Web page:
Claret

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TBIFOM #04: The Stiff Upper Lip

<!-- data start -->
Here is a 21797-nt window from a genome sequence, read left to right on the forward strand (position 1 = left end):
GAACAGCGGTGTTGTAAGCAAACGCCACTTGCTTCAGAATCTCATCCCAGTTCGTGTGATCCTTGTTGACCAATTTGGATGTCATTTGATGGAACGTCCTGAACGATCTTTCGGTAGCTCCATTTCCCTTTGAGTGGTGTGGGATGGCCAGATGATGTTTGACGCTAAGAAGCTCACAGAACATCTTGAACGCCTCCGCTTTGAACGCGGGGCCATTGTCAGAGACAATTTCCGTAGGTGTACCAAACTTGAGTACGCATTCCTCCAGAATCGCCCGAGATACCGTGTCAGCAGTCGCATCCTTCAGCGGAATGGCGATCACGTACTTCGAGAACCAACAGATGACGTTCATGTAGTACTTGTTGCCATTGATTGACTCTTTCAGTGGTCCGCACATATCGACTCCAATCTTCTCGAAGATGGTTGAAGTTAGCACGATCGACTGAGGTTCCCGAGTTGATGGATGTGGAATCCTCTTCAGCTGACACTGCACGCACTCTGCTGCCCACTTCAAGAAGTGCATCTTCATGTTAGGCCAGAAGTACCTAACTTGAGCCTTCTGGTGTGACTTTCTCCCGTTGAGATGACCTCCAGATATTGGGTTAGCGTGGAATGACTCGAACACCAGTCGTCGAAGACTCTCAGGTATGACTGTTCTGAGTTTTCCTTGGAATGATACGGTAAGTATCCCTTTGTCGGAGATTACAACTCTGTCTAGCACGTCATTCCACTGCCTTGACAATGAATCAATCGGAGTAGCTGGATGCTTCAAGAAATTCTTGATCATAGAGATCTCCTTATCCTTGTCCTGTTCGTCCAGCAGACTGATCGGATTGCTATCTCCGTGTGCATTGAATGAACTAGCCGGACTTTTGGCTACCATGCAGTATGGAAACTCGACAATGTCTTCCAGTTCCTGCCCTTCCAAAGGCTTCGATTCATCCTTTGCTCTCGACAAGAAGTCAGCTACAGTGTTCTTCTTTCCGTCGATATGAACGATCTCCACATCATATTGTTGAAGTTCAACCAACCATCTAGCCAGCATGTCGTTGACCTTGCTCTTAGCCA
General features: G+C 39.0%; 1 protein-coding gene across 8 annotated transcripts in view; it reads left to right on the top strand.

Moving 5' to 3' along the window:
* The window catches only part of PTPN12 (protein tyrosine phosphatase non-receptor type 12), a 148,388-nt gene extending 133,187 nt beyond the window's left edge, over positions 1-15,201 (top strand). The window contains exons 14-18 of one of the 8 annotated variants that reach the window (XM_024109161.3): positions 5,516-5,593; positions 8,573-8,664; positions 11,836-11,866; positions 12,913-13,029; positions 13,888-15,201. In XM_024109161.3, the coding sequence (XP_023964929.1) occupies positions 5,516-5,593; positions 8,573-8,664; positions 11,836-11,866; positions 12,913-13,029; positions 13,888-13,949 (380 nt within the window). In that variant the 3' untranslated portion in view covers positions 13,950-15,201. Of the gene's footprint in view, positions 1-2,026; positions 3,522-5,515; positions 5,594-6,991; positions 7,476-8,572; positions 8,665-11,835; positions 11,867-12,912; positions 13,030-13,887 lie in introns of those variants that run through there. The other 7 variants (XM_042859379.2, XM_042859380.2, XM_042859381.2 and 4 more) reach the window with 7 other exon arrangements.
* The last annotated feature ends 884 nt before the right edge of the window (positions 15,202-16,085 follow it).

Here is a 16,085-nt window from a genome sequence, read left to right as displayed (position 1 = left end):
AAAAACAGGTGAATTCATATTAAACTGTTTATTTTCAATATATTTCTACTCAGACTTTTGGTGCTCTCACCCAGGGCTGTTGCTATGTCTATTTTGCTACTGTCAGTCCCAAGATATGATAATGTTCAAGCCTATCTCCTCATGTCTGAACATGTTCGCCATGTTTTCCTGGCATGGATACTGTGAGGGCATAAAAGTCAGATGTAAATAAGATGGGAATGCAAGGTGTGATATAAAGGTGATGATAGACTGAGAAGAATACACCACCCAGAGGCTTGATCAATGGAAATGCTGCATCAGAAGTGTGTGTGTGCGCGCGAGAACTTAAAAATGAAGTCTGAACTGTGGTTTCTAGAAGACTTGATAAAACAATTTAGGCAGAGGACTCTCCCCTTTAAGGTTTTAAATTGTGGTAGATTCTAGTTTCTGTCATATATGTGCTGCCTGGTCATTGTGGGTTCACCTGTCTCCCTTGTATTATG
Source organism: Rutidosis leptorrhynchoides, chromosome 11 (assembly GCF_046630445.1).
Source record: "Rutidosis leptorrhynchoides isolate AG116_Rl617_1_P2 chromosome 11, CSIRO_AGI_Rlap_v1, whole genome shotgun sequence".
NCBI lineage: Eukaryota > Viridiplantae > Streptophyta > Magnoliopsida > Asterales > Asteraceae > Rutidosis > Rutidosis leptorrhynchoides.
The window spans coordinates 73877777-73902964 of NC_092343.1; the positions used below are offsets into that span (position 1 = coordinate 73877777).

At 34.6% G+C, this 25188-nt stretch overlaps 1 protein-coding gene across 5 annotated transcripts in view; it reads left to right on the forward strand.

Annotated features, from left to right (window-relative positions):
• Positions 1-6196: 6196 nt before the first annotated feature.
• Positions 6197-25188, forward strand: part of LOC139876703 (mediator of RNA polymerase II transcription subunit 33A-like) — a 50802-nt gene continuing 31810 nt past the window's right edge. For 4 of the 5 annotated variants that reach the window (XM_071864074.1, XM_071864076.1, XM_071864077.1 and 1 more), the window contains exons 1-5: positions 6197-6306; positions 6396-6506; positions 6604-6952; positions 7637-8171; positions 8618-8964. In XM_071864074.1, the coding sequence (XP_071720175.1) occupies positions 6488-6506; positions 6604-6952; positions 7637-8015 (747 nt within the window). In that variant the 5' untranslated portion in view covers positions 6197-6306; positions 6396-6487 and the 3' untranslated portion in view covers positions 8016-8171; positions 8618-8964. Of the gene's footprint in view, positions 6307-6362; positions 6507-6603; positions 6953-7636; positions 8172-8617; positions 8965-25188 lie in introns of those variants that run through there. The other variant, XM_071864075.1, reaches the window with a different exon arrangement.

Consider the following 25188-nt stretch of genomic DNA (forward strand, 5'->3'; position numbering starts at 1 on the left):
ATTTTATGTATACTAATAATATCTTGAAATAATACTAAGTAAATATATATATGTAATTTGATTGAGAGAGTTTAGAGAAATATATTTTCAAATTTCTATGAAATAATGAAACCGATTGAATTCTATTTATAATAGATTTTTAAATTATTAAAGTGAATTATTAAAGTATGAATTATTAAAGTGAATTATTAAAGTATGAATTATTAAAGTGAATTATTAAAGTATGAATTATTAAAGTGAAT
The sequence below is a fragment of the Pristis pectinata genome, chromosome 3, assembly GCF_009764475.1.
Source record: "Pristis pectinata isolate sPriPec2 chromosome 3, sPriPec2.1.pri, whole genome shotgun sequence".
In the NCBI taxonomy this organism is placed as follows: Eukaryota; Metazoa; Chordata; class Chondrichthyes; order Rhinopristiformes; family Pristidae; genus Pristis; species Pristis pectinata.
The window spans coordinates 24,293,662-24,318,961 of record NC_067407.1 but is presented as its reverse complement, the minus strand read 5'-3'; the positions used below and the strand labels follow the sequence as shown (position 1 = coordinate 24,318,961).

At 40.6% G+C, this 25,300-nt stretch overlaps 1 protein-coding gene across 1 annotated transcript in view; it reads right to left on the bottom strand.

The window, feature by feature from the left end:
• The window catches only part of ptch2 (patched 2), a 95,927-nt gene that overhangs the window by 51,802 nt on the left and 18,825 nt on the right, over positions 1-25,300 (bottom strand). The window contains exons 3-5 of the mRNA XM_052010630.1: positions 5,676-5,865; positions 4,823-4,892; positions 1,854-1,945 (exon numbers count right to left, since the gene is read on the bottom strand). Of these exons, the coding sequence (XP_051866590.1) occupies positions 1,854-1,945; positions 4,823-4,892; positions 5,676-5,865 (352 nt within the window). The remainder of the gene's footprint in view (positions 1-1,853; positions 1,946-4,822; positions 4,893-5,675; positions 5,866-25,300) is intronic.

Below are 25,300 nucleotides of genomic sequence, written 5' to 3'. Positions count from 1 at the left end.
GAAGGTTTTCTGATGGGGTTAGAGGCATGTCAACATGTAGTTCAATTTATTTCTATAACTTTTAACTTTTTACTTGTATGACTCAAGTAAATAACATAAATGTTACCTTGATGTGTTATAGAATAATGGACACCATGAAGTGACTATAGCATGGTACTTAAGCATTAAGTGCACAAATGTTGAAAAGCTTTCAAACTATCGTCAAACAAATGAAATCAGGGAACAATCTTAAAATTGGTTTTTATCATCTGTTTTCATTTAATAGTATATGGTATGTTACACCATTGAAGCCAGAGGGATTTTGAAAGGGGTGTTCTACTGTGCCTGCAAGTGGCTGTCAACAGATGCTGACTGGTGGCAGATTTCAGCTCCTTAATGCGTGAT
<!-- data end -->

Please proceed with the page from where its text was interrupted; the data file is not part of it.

(The Bottle In Front Of Me is a series of regular, brief tasting notes from the Rogue Estate’s resident wine guy, Ian.) The stiff upper lip. Imagine an Italian immigrant living in New York during prohibition, buying grapes from California to make wine in his basement. From these passionate beginnings we finally arrive at a flagship French-inspired wine favored by the British early in the 20th century. Kind of make you dizzy, doesn't it? But the wine in question stands on its own, albeit supported by a sinfully large marketing budget. It's a strong wine, but reserved - an even blend between old and new world style. It's a serious step above plonk, relatively risk-free, and wisely priced for the nervous buyer (plus, wrapped in a gold wire net!). That being said, the Coppola Claret will never give you that funky, unique love-it-or-hate-it "Wow" factor, but it's a great doorway into better class of wine for a lot of curious drinkers. 2009 Coppola Claret (About $17) Learn more about the winery: http://www.franciscoppolawinery.com/ Learn more about the bottle in front of me: http://ffcp.s3.amazonaws.com/fcw/wine/diamond/claret/09_DiaClaret_FS.pdf SEE: Rich deep ruby, fading to a slight rose at the rim. SWIRL: A medium body coats the glass with prominent legs. SMELL: A tight nose at first. As the alcohol burns off, aromas of wood, leather, plums and a hint of salted licorice. There are familiar Cabernet scents but in a more reserved style than California usually delivers. SIP: Quiet blackberry and cassis slowly open to reveal faint woody spices. Coriander, allspice, clove and orange peel in careful amounts. SAVOR: A moderately long finish adds bitter vanilla, and faint tobacco smoke. As the wine opens caramel, apple skins, and even Concord grapes emerge. Final impression: This Claret take a long time before you can even think about unbuttoning its blouse. Patience and attention pays with a balanced and very nuanced flavor. Dependable. Pair with: Nice with the Sunday roast, stews, and most British versions of French winter classics.